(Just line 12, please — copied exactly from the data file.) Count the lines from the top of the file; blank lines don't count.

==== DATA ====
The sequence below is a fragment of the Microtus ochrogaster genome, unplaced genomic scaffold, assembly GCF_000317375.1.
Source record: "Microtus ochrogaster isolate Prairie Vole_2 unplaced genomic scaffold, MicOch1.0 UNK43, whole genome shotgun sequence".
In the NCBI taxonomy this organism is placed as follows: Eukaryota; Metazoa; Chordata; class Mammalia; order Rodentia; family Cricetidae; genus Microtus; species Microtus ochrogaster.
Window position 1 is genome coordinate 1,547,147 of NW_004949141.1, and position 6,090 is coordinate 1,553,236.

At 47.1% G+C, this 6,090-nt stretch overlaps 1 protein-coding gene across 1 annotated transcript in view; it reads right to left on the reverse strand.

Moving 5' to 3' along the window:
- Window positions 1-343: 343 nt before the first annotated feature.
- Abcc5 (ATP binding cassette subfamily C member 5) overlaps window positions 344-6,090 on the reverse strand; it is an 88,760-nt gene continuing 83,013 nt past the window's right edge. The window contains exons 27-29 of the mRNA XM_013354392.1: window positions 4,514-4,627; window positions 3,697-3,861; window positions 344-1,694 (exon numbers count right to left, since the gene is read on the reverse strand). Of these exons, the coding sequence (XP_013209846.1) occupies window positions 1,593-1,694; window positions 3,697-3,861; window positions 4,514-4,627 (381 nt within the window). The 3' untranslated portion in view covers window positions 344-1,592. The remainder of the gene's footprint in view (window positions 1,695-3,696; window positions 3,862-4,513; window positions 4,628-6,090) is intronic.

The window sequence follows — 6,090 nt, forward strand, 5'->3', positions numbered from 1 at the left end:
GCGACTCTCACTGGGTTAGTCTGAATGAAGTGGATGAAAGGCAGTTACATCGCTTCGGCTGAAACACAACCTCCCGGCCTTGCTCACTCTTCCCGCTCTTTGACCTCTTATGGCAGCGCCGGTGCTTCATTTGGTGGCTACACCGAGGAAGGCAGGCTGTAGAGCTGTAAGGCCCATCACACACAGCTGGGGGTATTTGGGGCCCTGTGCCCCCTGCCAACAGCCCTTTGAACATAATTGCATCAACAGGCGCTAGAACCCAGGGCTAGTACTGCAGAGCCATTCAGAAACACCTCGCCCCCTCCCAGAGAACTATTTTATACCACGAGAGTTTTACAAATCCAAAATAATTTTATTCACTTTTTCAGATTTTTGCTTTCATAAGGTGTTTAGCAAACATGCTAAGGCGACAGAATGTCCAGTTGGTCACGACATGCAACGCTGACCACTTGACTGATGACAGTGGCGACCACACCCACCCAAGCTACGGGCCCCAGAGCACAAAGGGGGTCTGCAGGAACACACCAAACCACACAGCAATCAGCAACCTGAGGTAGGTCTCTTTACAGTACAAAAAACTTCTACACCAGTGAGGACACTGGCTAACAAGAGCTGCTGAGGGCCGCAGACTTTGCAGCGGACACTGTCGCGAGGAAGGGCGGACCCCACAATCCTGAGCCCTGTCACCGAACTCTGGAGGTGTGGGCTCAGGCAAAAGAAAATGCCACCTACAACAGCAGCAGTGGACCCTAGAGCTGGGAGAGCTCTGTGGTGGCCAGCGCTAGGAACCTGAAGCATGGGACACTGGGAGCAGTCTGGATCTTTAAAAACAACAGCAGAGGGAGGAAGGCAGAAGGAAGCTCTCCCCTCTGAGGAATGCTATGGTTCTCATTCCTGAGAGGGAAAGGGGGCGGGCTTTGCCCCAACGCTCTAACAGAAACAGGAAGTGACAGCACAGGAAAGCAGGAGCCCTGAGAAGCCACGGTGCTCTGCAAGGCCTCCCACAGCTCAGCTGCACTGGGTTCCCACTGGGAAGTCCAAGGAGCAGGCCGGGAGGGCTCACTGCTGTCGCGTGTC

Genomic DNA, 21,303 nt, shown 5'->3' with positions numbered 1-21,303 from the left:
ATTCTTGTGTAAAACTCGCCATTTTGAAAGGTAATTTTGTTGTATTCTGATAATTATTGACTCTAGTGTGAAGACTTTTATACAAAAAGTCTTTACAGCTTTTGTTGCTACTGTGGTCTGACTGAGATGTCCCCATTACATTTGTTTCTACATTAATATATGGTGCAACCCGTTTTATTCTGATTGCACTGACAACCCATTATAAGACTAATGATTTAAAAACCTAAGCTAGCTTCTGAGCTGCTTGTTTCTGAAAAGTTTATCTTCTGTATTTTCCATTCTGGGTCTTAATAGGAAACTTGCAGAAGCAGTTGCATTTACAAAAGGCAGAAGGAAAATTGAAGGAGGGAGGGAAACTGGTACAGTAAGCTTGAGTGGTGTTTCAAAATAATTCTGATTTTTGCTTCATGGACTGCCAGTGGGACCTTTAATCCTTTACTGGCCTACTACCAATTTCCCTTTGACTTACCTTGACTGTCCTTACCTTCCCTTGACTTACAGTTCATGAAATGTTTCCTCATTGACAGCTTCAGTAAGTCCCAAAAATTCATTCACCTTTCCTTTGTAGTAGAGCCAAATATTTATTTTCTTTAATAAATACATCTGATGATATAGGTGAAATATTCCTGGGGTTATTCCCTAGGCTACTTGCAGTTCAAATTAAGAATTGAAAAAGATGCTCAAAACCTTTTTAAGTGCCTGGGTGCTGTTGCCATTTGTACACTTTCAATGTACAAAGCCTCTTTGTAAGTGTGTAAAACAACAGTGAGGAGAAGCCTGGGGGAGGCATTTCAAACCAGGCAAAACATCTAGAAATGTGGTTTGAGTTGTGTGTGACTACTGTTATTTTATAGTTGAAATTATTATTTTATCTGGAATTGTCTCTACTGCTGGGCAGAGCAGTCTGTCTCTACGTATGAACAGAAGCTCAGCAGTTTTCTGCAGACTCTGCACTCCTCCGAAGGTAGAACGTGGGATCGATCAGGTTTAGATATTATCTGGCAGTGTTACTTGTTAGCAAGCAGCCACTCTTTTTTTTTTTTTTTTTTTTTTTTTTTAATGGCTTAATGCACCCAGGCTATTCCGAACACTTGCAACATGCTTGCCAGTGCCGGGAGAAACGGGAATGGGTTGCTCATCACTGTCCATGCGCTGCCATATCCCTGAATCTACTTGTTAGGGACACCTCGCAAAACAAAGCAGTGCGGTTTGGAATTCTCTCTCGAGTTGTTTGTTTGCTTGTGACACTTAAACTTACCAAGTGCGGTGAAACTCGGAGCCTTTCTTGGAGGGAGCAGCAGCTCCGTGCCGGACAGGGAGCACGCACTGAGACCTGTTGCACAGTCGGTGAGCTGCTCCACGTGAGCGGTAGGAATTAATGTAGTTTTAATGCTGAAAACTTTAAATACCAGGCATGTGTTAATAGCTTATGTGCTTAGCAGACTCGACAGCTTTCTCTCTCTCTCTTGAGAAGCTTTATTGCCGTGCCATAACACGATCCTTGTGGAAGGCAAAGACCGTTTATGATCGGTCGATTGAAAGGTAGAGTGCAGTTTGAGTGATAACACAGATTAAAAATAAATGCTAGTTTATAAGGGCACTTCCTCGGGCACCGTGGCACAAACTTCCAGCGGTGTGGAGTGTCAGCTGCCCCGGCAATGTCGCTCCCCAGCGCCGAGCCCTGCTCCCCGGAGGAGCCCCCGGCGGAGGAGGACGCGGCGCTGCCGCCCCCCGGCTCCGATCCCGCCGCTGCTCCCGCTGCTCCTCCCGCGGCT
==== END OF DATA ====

ATTCTTGTGTAAAACTCGCCATTTTGAAAGGTAATTTTGTTGTATTCTGATAATTATTGACTCTAGTGTGAAGACTTTTATACAAAAAGTCTTTACAGCTTTTGTTGCTACTGTGGTCTGACTGAGATGTCCCCATTACATTTGTTTCTACATTAATATATGGTGCAACCCGTTTTATTCTGATTGCACTGACAACCCATTATAAGACTAATGATTTAAAAACCTAAGCTAGCTTCTGAGCTGCTTGTTTCTGAAAAGTTTATCTTCTGTATTTTCCATTCTGGGTCTTAATAGGAAACTTGCAGAAGCAGTTGCATTTACAAAAGGCAGAAGGAAAATTGAAGGAGGGAGGGAAACTGGTACAGTAAGCTTGAGTGGTGTTTCAAAATAATTCTGATTTTTGCTTCATGGACTGCCAGTGGGACCTTTAATCCTTTACTGGCCTACTACCAATTTCCCTTTGACTTACCTTGACTGTCCTTACCTTCCCTTGACTTACAGTTCATGAAATGTTTCCTCATTGACAGCTTCAGTAAGTCCCAAAAATTCATTCACCTTTCCTTTGTAGTAGAGCCAAATATTTATTTTCTTTAATAAATACATCTGATGATATAGGTGAAATATTCCTGGGGTTATTCCCTAGGCTACTTGCAGTTCAAATTAAGAATTGAAAAAGATGCTCAAAACCTTTTTAAGTGCCTGGGTGCTGTTGCCATTTGTACACTTTCAATGTACAAAGCCTCTTTGTAAGTGTGTAAAACAACAGTGAGGAGAAGCCTGGGGGAGGCATTTCAAACCAGGCAAAACATCTAGAAATGTGGTTTGAGTTGTGTGTGACTACTGTTATTTTATAGTTGAAATTATTATTTTATCTGGAATTGTCTCTACTGCTGGGCAGAGCAGTCTGTCTCTACGTATGAACAGAAGCTCAGCAGTTTTCTGCAGACTCTGCACTCCTCCGAAGGTAGAACGTGGGATCGATCAGGTTTAGATATTATCTGGCAGTGTTACTTGTTAGCAAGCAGCCACTCTTTTTTTTTTTTTTTTTTTTTTTTTTTAATGGCTTAATGCACCCAGGCTATTCCGAACACTTGCAACATGCTTGCCAGTGCCGGGAGAAACGGGAATGGGTTGCTCATCACTGTCCATGCGCTGCCATATCCCTGAATCTACTTGTTAGGGACACCTCGCAAAACAAAGCAGTGCGGTTTGGAATTCTCTCTCGAGTTGTTTGTTTGCTTGTGACACTTAAACTTACCAAGTGCGGTGAAACTCGGAGCCTTTCTTGGAGGGAGCAGCAGCTCCGTGCCGGACAGGGAGCACGCACTGAGACCTGTTGCACAGTCGGTGAGCTGCTCCACGTGAGCGGTAGGAATTAATGTAGTTTTAATGCTGAAAACTTTAAATACCAGGCATGTGTTAATAGCTTATGTGCTTAGCAGACTCGACAGCTTTCTCTCTCTCTCTTGAGAAGCTTTATTGCCGTGCCATAACACGATCCTTGTGGAAGGCAAAGACCGTTTATGATCGGTCGATTGAAAGGTAGAGTGCAGTTTGAGTGATAACACAGATTAAAAATAAATGCTAGTTTATAAGGGCACTTCCTCGGGCACCGTGGCACAAACTTCCAGCGGTGTGGAGTGTCAGCTGCCCCGGCAATGTCGCTCCCCAGCGCCGAGCCCTGCTCCCCGGAGGAGCCCCCGGCGGAGGAGGACGCGGCGCTGCCGCCCCCCGGCTCCGATCCCGCCGCTGCTCCCGCTGCTCCTCCCGCGGCT